“I realised quite early on in my sourdough journey that the gift of a humble loaf of bread could make any ordinary day feel a little brighter. So, when a close friend of my sister’s was undergoing treatment for leukaemia, I dropped a freshly baked loaf of sourdough on her doorstep, with a little note, in the hope that it would lift her spirits, if only fleetingly.
“I then asked her to give me the name of someone who could also use a kind gesture. She ‘payed it forward’ to a friend who had not long been diagnosed with breast cancer. The loaves of bread continued to be ‘passed on’ with heartfelt notes of thanks and gratitude and so ‘The Good Bread Project’ was born.” We hear from talented baker, Jo.
“What began as a ‘pay it forward’ initiative quickly turned into a sourdough gifting project, as people started to ask how they could gift bread. It became apparent that people wanted a way to tell their friends and family ‘I miss you’, ‘you’re doing a great job’ or simply ‘I’m thinking of you’. So now, each week, The Good Bread Project drops freshly baked loaves of bread on the doorsteps of Geelong.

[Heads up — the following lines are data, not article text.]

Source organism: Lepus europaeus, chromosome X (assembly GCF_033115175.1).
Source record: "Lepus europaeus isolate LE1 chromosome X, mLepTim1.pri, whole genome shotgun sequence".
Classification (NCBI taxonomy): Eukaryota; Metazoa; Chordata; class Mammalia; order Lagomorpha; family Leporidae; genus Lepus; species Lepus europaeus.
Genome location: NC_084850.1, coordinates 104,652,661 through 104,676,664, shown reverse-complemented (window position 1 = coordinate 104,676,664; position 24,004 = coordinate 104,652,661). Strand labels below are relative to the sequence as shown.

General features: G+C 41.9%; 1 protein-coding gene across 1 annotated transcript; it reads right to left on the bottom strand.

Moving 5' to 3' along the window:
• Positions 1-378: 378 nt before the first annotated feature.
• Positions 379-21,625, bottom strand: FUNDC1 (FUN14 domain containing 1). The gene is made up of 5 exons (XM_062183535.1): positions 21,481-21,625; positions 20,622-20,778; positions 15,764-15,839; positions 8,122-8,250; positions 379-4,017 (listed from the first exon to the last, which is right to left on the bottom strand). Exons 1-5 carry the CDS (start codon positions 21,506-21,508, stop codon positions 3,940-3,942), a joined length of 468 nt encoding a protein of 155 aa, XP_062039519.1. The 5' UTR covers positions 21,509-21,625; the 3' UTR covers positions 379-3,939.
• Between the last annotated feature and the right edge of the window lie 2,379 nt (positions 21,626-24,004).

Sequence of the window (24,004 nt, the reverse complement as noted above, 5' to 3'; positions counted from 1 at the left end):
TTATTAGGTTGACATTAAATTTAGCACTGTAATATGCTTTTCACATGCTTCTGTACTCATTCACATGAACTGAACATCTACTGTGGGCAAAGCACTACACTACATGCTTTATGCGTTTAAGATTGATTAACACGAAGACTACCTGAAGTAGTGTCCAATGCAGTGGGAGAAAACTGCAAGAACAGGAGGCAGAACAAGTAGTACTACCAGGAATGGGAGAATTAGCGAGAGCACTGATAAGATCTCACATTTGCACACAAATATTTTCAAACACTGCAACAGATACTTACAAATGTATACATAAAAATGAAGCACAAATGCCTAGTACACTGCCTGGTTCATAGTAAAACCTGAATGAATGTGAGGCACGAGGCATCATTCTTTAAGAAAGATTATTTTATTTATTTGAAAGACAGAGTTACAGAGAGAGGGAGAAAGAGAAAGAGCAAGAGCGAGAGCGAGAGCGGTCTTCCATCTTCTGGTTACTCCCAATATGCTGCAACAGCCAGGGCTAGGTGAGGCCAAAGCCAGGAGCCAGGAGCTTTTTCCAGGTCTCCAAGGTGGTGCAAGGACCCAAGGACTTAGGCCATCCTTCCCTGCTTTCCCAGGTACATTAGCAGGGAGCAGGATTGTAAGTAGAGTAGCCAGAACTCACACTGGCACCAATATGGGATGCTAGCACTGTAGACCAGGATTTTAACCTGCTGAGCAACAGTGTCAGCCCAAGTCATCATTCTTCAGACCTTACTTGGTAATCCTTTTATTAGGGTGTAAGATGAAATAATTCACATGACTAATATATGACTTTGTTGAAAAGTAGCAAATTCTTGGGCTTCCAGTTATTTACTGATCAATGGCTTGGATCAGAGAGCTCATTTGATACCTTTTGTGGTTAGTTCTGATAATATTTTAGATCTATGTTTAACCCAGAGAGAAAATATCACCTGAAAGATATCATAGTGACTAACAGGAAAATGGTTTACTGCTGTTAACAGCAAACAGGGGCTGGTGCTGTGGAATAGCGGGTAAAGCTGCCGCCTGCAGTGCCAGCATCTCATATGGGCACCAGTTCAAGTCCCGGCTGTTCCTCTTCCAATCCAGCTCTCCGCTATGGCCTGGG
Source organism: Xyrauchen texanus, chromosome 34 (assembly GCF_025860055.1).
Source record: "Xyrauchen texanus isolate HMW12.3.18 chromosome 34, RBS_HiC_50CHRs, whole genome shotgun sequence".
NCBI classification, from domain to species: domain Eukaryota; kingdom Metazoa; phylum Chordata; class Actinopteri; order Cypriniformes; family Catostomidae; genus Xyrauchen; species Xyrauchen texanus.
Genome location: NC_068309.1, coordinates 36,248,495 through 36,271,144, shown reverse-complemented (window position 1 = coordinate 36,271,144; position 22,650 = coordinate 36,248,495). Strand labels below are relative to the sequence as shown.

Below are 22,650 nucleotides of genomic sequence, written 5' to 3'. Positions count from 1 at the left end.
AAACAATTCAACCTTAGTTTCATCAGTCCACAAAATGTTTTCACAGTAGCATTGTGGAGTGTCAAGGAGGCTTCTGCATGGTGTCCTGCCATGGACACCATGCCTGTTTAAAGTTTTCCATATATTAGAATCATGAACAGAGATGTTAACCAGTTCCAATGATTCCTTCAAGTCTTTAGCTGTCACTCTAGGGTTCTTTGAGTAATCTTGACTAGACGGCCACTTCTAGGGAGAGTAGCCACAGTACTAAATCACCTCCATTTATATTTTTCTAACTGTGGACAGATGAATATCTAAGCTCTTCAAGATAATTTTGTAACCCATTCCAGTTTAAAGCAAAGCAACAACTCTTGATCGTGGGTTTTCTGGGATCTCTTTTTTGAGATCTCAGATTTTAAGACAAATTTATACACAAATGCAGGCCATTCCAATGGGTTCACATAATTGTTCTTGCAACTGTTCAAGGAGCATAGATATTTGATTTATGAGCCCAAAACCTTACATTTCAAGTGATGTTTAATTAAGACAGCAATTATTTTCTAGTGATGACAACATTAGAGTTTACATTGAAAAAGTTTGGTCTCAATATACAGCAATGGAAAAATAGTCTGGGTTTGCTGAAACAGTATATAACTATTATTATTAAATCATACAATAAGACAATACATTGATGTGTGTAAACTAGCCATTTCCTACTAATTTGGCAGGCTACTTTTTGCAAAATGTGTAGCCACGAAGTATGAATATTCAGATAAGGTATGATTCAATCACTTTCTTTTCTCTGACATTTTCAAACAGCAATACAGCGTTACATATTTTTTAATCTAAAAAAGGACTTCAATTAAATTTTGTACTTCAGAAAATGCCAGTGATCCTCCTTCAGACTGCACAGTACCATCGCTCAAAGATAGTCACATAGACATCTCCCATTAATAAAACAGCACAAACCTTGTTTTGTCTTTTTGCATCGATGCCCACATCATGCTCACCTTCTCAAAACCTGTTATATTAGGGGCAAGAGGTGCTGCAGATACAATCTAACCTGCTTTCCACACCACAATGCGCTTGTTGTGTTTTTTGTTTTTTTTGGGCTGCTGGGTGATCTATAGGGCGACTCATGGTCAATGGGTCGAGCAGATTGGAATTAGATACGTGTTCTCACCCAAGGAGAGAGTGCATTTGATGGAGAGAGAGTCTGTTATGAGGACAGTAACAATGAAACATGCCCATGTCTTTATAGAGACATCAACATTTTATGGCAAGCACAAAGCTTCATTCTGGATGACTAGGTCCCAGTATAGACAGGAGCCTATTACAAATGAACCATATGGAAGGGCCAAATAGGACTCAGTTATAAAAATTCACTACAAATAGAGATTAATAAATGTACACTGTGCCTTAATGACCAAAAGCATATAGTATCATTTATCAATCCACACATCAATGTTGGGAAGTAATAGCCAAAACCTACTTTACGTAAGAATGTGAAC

How did Jo get started? “About 4 years ago a lovely friend of mine gifted me some of her wild wheat starter and suggested I give sourdough baking a try. Always up for a challenge in the kitchen, I poured over her copy of ‘Tartine’ by sourdough guru Chad Robertson and attempted my first loaves. It’s no small undertaking. There’s a starter to maintain, temperatures to control, fermentation to assess…and to the beginner baker it can all seem a bit daunting.
“I got off to a rocky start but once I started to turn out some half decent loaves, I was addicted. Before long I was knee deep in bread literature and baking multiple loaves a week – eating too many and gifting them to family, friends and now paying them forward.
“And while the bread is delicious to eat, it’s really the beautiful messages and community engagement that make this project so special. It’s not every day that we tell our loved ones what they mean to us. The bread is just a bonus.”
Story: Jacqui Bennett. Photo of Jo, supplied